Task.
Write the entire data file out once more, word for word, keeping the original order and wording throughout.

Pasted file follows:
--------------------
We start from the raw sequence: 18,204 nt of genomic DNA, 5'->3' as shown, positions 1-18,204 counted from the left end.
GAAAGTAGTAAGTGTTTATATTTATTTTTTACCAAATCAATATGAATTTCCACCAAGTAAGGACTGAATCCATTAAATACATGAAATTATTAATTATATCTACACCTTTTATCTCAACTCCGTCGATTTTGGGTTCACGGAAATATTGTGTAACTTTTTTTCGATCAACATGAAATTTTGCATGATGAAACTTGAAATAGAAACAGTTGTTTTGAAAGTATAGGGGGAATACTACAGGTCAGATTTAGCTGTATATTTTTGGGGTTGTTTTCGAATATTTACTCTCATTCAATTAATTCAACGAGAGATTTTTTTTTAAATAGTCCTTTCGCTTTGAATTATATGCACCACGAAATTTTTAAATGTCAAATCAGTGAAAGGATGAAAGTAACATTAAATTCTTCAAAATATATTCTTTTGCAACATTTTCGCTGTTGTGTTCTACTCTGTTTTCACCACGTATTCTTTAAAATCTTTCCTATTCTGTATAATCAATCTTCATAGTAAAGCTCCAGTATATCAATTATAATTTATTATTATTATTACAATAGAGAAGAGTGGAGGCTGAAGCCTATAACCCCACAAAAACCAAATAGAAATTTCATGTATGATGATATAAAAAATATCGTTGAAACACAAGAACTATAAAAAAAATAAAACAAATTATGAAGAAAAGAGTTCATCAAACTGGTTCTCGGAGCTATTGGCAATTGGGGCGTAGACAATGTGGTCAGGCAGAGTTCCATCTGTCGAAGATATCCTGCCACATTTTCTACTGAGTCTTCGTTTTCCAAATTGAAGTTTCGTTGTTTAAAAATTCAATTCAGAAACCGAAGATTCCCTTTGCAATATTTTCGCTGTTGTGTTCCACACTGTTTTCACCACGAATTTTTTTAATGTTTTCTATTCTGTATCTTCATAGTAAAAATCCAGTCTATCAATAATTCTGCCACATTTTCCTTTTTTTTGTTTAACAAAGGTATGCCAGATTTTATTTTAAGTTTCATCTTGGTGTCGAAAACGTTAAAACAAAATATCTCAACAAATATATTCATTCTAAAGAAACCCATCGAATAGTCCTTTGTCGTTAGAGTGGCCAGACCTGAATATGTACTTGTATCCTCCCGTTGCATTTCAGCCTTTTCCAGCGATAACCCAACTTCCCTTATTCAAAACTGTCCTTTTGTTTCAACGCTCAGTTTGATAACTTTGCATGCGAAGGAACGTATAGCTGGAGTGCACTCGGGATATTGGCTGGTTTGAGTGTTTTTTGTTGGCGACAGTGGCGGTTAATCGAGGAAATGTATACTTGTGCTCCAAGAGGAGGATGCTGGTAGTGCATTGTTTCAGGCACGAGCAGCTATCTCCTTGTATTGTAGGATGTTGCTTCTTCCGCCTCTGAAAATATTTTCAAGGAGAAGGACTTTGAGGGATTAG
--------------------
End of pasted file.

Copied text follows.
We start from the raw sequence: 18,204 nt of genomic DNA, 5'->3' as shown, positions 1-18,204 counted from the left end.
GAAAGTAGTAAGTGTTTATATTTATTTTTTACCAAATCAATATGAATTTCCACCAAGTAAGGACTGAATCCATTAAATACATGAAATTATTAATTATATCTACACCTTTTATCTCAACTCCGTCGATTTTGGGTTCACGGAAATATTGTGTAACTTTTTTTCGATCAACATGAAATTTTGCATGATGAAACTTGAAATAGAAACAGTTGTTTTGAAAGTATAGGGGGAATACTACAGGTCAGATTTAGCTGTATATTTTTGGGGTTGTTTTCGAATATTTACTCTCATTCAATTAATTCAACGAGAGATTTTTTTTTAAATAGTCCTTTCGCTTTGAATTATATGCACCACGAAATTTTTAAATGTCAAATCAGTGAAAGGATGAAAGTAACATTAAATTCTTCAAAATATATTCTTTTGCAACATTTTCGCTGTTGTGTTCTACTCTGTTTTCACCACGTATTCTTTAAAATCTTTCCTATTCTGTATAATCAATCTTCATAGTAAAGCTCCAGTATATCAATTATAATTTATTATTATTATTACAATAGAGAAGAGTGGAGGCTGAAGCCTATAACCCCACAAAAACCAAATAGAAATTTCATGTATGATGATATAAAAAATATCGTTGAAACACAAGAACTATAAAAAAAATAAAACAAATTATGAAGAAAAGAGTTCATCAAACTGGTTCTCGGAGCTATTGGCAATTGGGGCGTAGACAATGTGGTCAGGCAGAGTTCCATCTGTCGAAGATATCCTGCCACATTTTCTACTGAGTCTTCGTTTTCCAAATTGAAGTTTCGTTGTTTAAAAATTCAATTCAGAAACCGAAGATTCCCTTTGCAATATTTTCGCTGTTGTGTTCCACACTGTTTTCACCACGAATTTTTTTAATGTTTTCTATTCTGTATCTTCATAGTAAAAATCCAGTCTATCAATAATTCTGCCACATTTTCCTTTTTTTTGTTTAACAAAGGTATGCCAGATTTTATTTTAAGTTTCATCTTGGTGTCGAAAACGTTAAAACAAAATATCTCAACAAATATATTCATTCTAAAGAAACCCATCGAATAGTCCTTTGTCGTTAGAGTGGCCAGACCTGAATATGTACTTGTATCCTCCCGTTGCATTTCAGCCTTTTCCAGCGATAACCCAACTTCCCTTATTCAAAACTGTCCTTTTGTTTCAACGCTCAGTTTGATAACTTTGCATGCGAAGGAACGTATAGCTGGAGTGCACTCGGGATATTGGCTGGTTTGAGTGTTTTTTGTTGGCGACAGTGGCGGTTAATCGAGGAAATGTATACTTGTGCTCCAAGAGGAGGATGCTGGTAGTGCATTGTTTCAGGCACGAGCAGCTATCTCCTTGTATTGTAGGATGTTGCTTCTTCCGCCTCTGAAAATATTTTCAAGGAGAAGGACTTTGAGGGATTAG